Stuffed Work: Trapunto and Boutis

trapunto hearts

Although quilting a quilt top gives it a raised or puffy appearance, depending on the batting used, there are techniques used to give a quilt top even more of a three dimensional feeling by adding extra batting or cord under the quilt top. These areas are normally stuffed once the quilt is quilted. They are called trapunto and boutis. Trapunto is often times used in heirloom quilts and boutis can be applied to clothing, decorative home linens and coverlets.


Trapunto is a word from the Italian that means “to embroider”. Trapunto has been used since the thirteenth century. It originated in Sicily, and the best known early example of this technique can be seen in the Tristan Quilt, an Italian trapuntotapestry from the late fourteenth century. It was also used for clothing and household linen and from Italy, it started being used on other European countries (United Kingdom and France) from which it came to the United States. Trapunto started being called “stuffed work” in the colonies and it was primarily used in whole cloth coverlets, often times with an added fringe around them. It was also used in calimanco quilts (whole cloth quilts made with glazed cotton, giving them a shiny appearance). Trapunto is made after quilting is completed. Although mostly used on whole cloth quilts, it can also be used on pieced or appliqued quilts on large, open areas where fancy quilting can be applied. Most times, trapunto is used in fancy designs such as wreaths, feathers, flowers or vases. It is important that if trapunto is to be added to the quilt, the backing should be loosely woven (like muslin or cotton batiste) to allow stuffing the shapes from the back. Areas like flower stems or channels between feathers in wreaths or quilted swags can be stuffed with light colored pre-shrunk thick wool yarn or with cotton or acrylic yarn and a long, thick needle, called a “trapunto needle”. trapunto needleThread the needle with a length of yarn long enough plus a little with the yarn and from the backing, carefully open up the threads of the fabric with the needle tip, to allow the needle and yarn to be inserted between the backing and batting without tearing a hole in the fabric. Following the channel created by the quilting lines, travel with the needle between the quilting lines, as far as the needle can go. Pulling the needle out can be difficult, so you might need to use a rubber fingertip or a rubber needle grabber. Leave a short tail at the beginning and a tail at the end. Once you have stuffed the stem or channel, very carefully, trim the tails and tug the fabric, so the yarn will disappear inside the quilt. Stuffing feathers or other raised areas can be done by very carefully opening up the threads of the backing fabric in the area to be stuffed. Using a toothpick or thick needle, insert small bits of batting, pushing it to stuff the shape. Once the shape is completely filled, use the toothpick again to close the hole in the backing fabric, and scratch the threads in the direction of the grain with your fingernail to make the trapunto created hole practically invisible. Trapunto shapes will really stand up if the quilting done around them is dense. Quilt around them in a close grid or “stippling”.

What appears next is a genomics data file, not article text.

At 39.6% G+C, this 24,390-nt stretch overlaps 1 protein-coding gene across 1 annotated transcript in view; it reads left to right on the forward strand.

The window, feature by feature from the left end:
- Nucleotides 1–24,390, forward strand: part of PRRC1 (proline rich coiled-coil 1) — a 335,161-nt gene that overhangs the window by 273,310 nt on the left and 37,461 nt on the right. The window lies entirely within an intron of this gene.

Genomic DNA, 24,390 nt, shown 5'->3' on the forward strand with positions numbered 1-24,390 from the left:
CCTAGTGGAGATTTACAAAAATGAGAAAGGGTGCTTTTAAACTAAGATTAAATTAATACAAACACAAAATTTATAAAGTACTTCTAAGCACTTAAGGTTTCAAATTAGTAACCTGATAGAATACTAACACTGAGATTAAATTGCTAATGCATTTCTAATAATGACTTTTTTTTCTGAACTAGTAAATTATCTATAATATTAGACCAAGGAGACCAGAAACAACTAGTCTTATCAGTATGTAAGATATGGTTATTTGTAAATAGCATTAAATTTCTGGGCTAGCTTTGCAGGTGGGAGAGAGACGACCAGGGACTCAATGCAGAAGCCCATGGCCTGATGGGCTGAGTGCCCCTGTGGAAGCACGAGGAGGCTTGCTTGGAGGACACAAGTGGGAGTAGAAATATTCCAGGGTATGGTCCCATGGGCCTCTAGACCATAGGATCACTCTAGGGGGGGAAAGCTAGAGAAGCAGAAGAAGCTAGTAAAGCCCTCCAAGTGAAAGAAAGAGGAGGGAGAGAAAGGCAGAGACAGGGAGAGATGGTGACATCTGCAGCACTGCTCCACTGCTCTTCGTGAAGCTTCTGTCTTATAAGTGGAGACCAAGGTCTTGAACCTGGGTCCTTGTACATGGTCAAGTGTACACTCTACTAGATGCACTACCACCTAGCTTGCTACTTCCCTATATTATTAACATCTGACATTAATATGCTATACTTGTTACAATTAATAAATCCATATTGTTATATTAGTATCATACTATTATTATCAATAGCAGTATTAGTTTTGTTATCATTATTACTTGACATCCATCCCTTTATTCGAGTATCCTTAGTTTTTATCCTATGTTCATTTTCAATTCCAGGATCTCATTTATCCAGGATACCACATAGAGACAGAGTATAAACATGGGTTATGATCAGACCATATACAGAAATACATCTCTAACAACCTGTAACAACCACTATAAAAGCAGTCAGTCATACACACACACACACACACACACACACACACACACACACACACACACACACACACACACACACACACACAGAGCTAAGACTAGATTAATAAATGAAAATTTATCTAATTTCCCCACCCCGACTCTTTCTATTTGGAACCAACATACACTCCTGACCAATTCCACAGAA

Boutis  developed in Southern France, in the Provence region during the sixteenth century. It can be described as a boutis closesimplified form of trapunto. Two layers of white batiste cotton are used but no batting is needed. The quilted designs are stuffed with cotton yarn and there is no additional background quilting, since there is no batting (there is no need to quilt a boutis top to hold the batting in place). Boutis is stuffed more densely than trapunto and the designs are simpler. In traditional boutis, floral and animal or religious designs are preferred. The boutis motif needs to be transferred to the batiste by tracing it with a washable marker or pencil. The marked layer and the backing layer need to be basted together. Once the layers are basted, the design needs to be stitched by using a running stitch in white cotton quilting thread (just like quilting a design in a traditional quilting, minus the batting). An embroidery hoop helps keep the layers tight in order to accomplish the quilting. When the quilting is all completed, the stuffing work begins. Using a boutis needle, the traditional needle, or a tapestry or long doll needle and doubled up white cotton yarn, stuff the boutis areas leaving an 8th inch tail of yarn at the beginning and end of each pass with the needle, making sure the yarn stays between the two layers of batiste. Hold the tail at the beginning boutis 2to prevent it from going inside the design. When the motif is all stuffed, the yarn tails need to be pushed into the fabric by using a toothpick or the needle itself. Once the tails disappear between the two layers of batiste, use the needle to push the fabric threads closed. When the whole design is stuffed, the boutis piece needs to be washed in order to remove the pencil markings. The front (marked side of the piece) becomes the back of the boutis.

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